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Tony Grist

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The Fault Line [Nov. 5th, 2004|09:28 am]
Tony Grist
Theo Van Gogh, a Dutch film maker (yup, he was the great-grandson of Vincent's brother) was murdered last Tuesday. His killer shot him several times before cutting his throat and stabbing him in the chest.

The man they've arrested is an Islamic fundamentalist. Van Gogh had a history of saying intemperate things about Islam- like it was a "backward religion", like it was "misogynistic", like the prophet Mohammed was a "lecherous tyrant".

He had been offered police protection and refused it. "Who shoots the village idiot?" he asked.

I have Muslim friends and neighbours. I like them. I like them partly because they're old-fashioned and their kids are well behaved. It's like living in a little 1950s enclave, where the manners are better, where respect is shown....

But I'm not happy with the way women and girls are treated. And I'm not keen on all that religion. I see the kids trooping off to the madrassah in their robes and head-scarves and I know they're going to have this seventh century text drilled into their delicate skulls. I asked an educated Muslim whether there were Islamic scholars who subjected the Koran to critical examination (in the manner of 20th century Biblical scholars) and he got all flustered and said, oh no, that was never going to happen.

Of course, this whole issue is clouded and confounded by race. My position here is entirely straightforward. I love multi-culturalism. I want immigration restrictions eased. I believe in the brotherhood and sisterhood of Man.

But fundamentalist religion- now that's something else. And I'd feel the same qualms if all the neighbourhood children were being marched off to Baptist Sunday School.

Fundamentalist religion closes down enquiry. It is against science, against the liberty of the individual. It encourages subservience and stupidity.

Theo Van Gogh was unwisely impolite but he wasn't saying anything that wasn't true.

Here's the fault line that runs through the modern world. The US election showed it up clearly. Closed minds on one side, open minds on the other. Tolerance on one side, intolerance on the other.

And the tolerant have this big existential question to answer. How can you tolerate intolerance?

Do I simplify? Of course.

And do I have any helpful suggestions for easing the situation? Of course not.

I find it heartbreaking.

How many hundreds of years is it going to take us to sort this thing out?
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Comments:
[User Picture]From: ksp24
2004-11-05 01:41 pm (UTC)
centralasian had an interesting piece on this a few days ago.

It's a sad event and it's true, we really do have such growing polarity in our society.
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[User Picture]From: poliphilo
2004-11-05 04:59 pm (UTC)
Thanks for the link.
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[User Picture]From: jackiejj
2004-11-05 02:30 pm (UTC)
And the tolerant have this big existential question to answer. How can you tolerate intolerance?


Bush must feel grateful to his God:

"The people have spoken. Thanks for hearing their prayers, God. Now we can make the world into the holy place you had in mind when you wrote the Bible."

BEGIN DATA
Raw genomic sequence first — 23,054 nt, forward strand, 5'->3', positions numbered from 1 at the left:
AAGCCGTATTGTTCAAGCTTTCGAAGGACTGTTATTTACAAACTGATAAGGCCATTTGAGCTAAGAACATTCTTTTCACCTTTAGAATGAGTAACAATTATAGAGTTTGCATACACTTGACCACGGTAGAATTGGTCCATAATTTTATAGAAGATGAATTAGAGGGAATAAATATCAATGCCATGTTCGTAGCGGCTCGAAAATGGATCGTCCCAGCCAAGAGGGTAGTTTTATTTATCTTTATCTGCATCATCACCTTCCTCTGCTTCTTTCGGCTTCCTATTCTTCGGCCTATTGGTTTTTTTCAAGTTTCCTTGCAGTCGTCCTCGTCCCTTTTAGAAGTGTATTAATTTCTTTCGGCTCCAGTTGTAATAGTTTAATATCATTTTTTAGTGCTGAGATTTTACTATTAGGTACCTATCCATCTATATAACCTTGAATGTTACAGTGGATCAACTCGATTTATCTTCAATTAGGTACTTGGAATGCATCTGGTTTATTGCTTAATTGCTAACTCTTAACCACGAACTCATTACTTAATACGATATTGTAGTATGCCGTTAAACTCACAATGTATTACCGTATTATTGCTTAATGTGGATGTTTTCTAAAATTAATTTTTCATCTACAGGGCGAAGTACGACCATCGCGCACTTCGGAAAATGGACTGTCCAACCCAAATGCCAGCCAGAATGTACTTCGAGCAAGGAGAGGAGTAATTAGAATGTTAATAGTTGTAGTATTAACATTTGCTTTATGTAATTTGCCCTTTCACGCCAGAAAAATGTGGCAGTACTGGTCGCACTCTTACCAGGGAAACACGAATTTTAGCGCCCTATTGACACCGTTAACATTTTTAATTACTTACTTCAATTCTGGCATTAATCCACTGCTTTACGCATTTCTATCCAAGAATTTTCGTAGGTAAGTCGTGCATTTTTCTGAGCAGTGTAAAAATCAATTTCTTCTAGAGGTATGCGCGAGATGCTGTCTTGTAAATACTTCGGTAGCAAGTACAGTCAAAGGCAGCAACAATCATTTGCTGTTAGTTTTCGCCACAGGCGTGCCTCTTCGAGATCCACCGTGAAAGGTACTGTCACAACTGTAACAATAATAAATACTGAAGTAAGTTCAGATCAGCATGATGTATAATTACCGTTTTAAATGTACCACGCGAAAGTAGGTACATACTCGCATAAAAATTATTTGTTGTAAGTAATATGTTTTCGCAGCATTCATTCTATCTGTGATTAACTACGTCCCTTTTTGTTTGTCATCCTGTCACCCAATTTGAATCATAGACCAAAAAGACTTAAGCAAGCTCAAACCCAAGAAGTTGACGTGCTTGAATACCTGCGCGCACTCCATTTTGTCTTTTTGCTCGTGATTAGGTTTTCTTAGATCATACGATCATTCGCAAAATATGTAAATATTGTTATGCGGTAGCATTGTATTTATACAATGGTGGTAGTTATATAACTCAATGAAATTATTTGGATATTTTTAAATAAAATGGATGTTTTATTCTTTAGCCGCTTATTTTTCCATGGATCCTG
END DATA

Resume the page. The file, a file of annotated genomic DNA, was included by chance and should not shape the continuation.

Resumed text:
And in every fundamentalist, Primitive Fellowship Grace and Love church, I can just imagine all the happy prayers: "Finally! We have God's man in the White house! Thank you, Jesus! High time, God!"

My supervisor, the man who thought Adam had gills until the Fall, actually thinks God speaks in Elizabethan English. He thinks Jesus said things like "Thou wast." I'm sure he thinks Jesus has blue eyes and sensitive pianist's hands with long delicate fingers.

I find it heartbreaking.

How many hundreds of years is it going to take us to sort this thing out?


Sadly, not in our lifetimes, I fear.

Except:

We never know what strange things might transpire. A meteor might hit the planet. A plague might wipe out most of the population. My sister is convinced that, within six months, Al Qauida will try dropping a "dirty bomb" over the Jesus belt. "I'm glad," she says, "that we live in the hill country."
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[User Picture]From: poliphilo
2004-11-05 04:53 pm (UTC)
I saw a thing on dirty bombs the other day. Apparently they don't work. The Pentagon has tested them (so did the Iraqis) and the radioactive material gets spread so thin that it's harmless.

Only if you stood stock still in the blast area for a year would you take on enough radiation for it to damage you.
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From: archyena
2004-11-05 04:55 pm (UTC)
I've got a helpful suggestion: find the preachers and imams, shoot twice in the back of the head, tie to cinder blocks, dump in East River. Repeat as necessary. I'm convinced the mob has a perfect system for dealing with this sort of thing.
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[User Picture]From: poliphilo
2004-11-05 05:45 pm (UTC)
The French revolutionaries tried that one, so did the Russkies. So- now I think of it- did the ancient Romans.

Tertullian has the definitive word on the matter. "The blood of the martyrs is the seed of the Church."
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